OP/ED: Government’s should look to the future not the past

OP/ED: Government’s should look to the future not the past

The return to the past and its distinct targeting is what guides most the political parties in Greece. The introversion that characterizes all the political forces in a country that after 8 years of memorandum obligations has failed to escape the economic crisis is not by chance. Not that the other countries have made it through completely, but they have at least partly gained their lost credibility on the global market.

Attached to their glorious ancestors and the duty of the World community to their achievements, the Greeks continue to be politically imprisoned in history rather than learning from it.

If one watches political debates both within and outside Parliament, the only thing he will manage to learn is about the past, and not the future. There is an immense river of responsibility in every conversation; conversations that lack imagination and are without vision for the next day.

Civilian staff, usually, waste time and money in the name of the past, leaving the future to the mercy of fate and the will of God.

The past is or should function as a school. Obviously with so many changes in Greece’s education system, schools themselves haven’t produced the desired results. Otherwise, one cannot explain the desire by politician’s for a return to the past, that leads nowhere and consequently to an attribution of responsibility.

In serious states, past affairs, which need further investigation, are taken over by the Justice system, sometimes even the voters with their vote condemn or acquit those involved. The political system is overspilling with “retired” politicians.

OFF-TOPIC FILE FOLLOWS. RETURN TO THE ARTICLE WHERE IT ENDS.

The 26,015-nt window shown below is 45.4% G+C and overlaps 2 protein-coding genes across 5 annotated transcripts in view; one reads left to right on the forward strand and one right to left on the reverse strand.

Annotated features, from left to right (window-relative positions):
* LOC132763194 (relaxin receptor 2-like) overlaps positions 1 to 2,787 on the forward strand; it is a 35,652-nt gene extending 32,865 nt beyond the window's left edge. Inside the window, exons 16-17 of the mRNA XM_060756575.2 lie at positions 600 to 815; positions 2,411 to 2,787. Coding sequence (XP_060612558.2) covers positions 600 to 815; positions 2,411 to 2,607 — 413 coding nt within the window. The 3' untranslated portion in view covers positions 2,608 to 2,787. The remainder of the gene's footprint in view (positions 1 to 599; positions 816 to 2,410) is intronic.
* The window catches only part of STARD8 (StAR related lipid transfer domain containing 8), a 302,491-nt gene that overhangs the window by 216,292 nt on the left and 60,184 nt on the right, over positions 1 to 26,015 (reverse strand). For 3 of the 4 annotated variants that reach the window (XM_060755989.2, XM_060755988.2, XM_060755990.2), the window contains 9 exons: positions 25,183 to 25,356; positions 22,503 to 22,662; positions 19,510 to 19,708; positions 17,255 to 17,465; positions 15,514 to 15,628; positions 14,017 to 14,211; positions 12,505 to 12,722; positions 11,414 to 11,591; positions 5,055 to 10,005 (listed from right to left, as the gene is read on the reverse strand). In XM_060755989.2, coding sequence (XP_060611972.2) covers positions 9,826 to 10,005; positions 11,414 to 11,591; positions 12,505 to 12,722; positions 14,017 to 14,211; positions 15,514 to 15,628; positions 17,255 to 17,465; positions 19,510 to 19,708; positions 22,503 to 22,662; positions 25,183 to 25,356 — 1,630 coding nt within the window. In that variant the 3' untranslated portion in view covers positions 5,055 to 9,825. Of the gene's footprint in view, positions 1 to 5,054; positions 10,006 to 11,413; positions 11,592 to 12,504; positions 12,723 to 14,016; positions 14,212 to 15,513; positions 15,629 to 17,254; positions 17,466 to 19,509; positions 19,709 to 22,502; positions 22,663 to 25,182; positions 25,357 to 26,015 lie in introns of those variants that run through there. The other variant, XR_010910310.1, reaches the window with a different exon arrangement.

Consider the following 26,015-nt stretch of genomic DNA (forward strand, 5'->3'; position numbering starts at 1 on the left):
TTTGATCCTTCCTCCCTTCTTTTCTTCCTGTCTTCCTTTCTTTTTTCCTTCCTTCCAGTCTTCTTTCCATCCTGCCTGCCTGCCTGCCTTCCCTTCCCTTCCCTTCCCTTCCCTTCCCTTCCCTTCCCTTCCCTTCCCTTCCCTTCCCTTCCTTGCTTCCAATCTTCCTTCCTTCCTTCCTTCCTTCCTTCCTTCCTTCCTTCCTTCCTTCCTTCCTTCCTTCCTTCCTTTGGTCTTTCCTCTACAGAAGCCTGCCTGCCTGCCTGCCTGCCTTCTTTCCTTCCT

The government’s insistence on politicising the past, certainly does not act in its favour. It wastes time collecting findings against former governments, instead of planning and implementing its next moves on the priorities it has set itself to do. The narrative of the past, of responsibilities and of corruption have been overcome by a large majority of the Greek people. Everybody knows more or less what happened. Therefore, repetition does not aid in dealing with the problems of everyday life and those of the next day.

Sudden criticisms by the government of the Justice system bear no fruit. The tension between Justice and Government has already crossed the borders of Greece and is comparable to situations of new EU members such as Hungary and Poland.

If the government really wants to help and be helped by Justice, then it should give it total independence and absolute responsibility for its decisions. With all the consequences that this might bring through a clear legal framework and no loopholes.

The Greek government and every government is bound to look ahead. To look to the future./ΙΒΝΑ